By Thornton Wilder
Directed by Henry Wishcamper
At the Goodman Theater, Chicago
Over-the-top performances reduce The Matchmaker from a romantic farce to an unfunny, silly-stupid endurance battle
One can wonder why the creatives at the Goodman Theatre decided to mount Thornton Wilder’s 1955 farce, The Matchmaker as a comic work, a theatrical style that they have had limited success with over the past few years? That decision is even more curious since the Goodman has mounted several major musicals, like Brigadoon, to artistic success in the past few years. With the major effort needed to mount The Matchmaker, presenting the vastly superior and more popular musical, Hello Dolly! would seem like a no-brainier. Surely Jerry Herman’s brilliant score and Michael Stewart’s condensed book captures Thornton Wilder’s farcical anti-realism with a sweet, toe-tapping score and a lovable persona of Dolly Levi to lead the hapless couples into romance and love. I’d much prefer that Hello Dolly! replace The Matchmaker since I (and the hordes of fans of Herman’s musical) can’t help but “see” Dolly making her grand entrance to The Harmonia Gardens Restaurant to the tune sung by the dancing waiters. But since that isn’t the case here, let’s analyze director Henry Wishcamper’s production.
The major decision to play most of the characters as exaggerated, over-the-top, almost cartoonish beings didn’t serve the material well. With Allen Gilmore playing Horace Vandegeld as a nasty curmudgeon devoid of a heart and Kristine Nielsen playing Dolly as an opportunist who often uses goofy facial expressions reducing her matchmaking endeavors to silly-stupid proportions; the two stars lack empathy. These exaggerations, coupled with the lack of romantic sparks among any of the couples, sure adds to the absurdities of human courtship rituals in circa 1896 in New York state. Fans of the musical will follow much of the action until characters and plot points are different between Wilder’s The Matchmaker and Herman’s Hello Dolly!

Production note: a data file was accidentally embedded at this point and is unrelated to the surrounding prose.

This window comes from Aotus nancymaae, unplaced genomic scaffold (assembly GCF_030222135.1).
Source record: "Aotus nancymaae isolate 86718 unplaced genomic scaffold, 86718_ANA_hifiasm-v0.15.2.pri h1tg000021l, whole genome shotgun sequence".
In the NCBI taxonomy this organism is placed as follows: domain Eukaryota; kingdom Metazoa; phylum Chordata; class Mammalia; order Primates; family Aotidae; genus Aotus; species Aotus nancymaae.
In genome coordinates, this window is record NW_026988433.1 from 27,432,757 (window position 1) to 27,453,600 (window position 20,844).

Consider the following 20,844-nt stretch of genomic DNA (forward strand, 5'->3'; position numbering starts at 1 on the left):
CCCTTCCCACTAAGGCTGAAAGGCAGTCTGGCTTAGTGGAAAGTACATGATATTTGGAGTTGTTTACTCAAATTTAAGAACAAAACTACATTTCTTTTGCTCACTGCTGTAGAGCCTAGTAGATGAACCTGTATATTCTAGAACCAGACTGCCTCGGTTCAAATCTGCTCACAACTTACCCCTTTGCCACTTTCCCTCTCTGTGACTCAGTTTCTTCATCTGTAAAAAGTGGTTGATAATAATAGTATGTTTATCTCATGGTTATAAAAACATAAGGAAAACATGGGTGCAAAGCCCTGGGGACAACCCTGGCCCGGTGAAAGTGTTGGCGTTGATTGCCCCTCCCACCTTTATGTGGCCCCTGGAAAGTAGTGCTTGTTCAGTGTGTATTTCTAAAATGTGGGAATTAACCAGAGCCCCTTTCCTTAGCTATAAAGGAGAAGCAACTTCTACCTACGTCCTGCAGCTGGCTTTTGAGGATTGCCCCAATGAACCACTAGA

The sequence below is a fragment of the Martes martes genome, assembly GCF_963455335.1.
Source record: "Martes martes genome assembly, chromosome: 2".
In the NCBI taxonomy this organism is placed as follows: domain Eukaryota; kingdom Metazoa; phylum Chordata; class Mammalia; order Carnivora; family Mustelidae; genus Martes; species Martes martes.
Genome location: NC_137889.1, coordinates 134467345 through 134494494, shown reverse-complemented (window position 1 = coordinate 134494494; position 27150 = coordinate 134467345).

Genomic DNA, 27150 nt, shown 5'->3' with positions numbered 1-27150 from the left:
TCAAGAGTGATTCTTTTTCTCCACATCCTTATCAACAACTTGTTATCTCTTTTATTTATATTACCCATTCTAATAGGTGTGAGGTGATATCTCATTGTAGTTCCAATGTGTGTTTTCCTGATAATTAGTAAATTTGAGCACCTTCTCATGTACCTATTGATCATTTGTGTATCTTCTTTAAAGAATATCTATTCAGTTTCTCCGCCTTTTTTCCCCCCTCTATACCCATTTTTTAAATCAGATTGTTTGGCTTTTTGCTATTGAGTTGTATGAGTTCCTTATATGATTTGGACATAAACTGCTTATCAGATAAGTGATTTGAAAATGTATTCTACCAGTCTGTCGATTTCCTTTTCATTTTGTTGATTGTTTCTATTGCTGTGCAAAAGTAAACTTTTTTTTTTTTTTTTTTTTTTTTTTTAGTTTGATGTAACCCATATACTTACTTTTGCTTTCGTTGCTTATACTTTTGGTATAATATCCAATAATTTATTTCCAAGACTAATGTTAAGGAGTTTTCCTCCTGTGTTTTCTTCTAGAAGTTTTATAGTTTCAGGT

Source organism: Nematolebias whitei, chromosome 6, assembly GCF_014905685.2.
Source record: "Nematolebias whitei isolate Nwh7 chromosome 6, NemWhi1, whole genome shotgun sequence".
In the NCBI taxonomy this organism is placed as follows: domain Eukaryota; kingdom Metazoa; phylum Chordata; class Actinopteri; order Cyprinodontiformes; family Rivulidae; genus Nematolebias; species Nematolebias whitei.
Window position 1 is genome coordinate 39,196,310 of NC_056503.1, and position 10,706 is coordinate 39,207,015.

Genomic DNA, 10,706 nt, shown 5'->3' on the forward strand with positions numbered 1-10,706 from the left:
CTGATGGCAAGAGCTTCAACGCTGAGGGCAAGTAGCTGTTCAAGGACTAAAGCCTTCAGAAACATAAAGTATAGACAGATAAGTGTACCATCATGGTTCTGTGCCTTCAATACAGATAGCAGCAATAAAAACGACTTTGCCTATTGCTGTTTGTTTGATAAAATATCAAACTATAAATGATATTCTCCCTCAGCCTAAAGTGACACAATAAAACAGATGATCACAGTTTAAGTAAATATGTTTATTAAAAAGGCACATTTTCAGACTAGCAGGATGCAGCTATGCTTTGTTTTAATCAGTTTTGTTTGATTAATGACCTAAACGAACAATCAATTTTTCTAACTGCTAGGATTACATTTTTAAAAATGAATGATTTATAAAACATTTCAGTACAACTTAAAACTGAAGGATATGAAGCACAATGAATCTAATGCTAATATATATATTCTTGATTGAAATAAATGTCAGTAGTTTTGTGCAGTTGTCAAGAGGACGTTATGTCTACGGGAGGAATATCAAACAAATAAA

This two hour and forty-five minute comedy is too complex, with too many sub plots that wears out its welcome. On opening night, I noticed that younger audience members laugh more, since they were not as influenced by the musical as many of us old-time musical patrons. While I tried to be open to The Matchmaker (this being my first time seeing it), I’m not a fan of exaggerated, forced attempts at humor. This production played out as not trusting the material, as it seemed to push the humor down our throats. I didn’t find the work funny, just irritating.
The mixed racial casting worked effectively, but using sitar music was a stretch. Several performances stood out: Allen Gilmore, Elizabeth Ledo (Irene Molloy) and Behzad Dabu (Barnaby Tucker) with a strong turn from Marc Grapey (Malachi Stack) as he delivered a funny aside about vices.
In summary, I give mixed ratings to The Matchmaker. It had its moments, but overall, it just tried too hard. It lacks the sweetness and charm of Jerry Herman’s Hello Dolly! It may be more enjoyable to those who don’t know the musical and those who love over-the-top humor.
Talk Theatre in Chicago podcast
Date Reviewed: March 14, 2016
For more info checkout The Matchmaker page at theatreinchicago.com
At the Goodman Theatre, 170 N. Dearborn, Chicago, IL, call 312-443-3800, www.goodmantheatre.org, tickets $25 – $82, Tuesdays & Wednesdays at 7:30 pm, Thursdays at 2 & 7:30 pm, Fridays at6 pm, Saturdays at 2 & 8 pm, Sundays at 2 & 7:30 pm, running time is 2 hours, 45 minutes with intermission, through April 10, 2016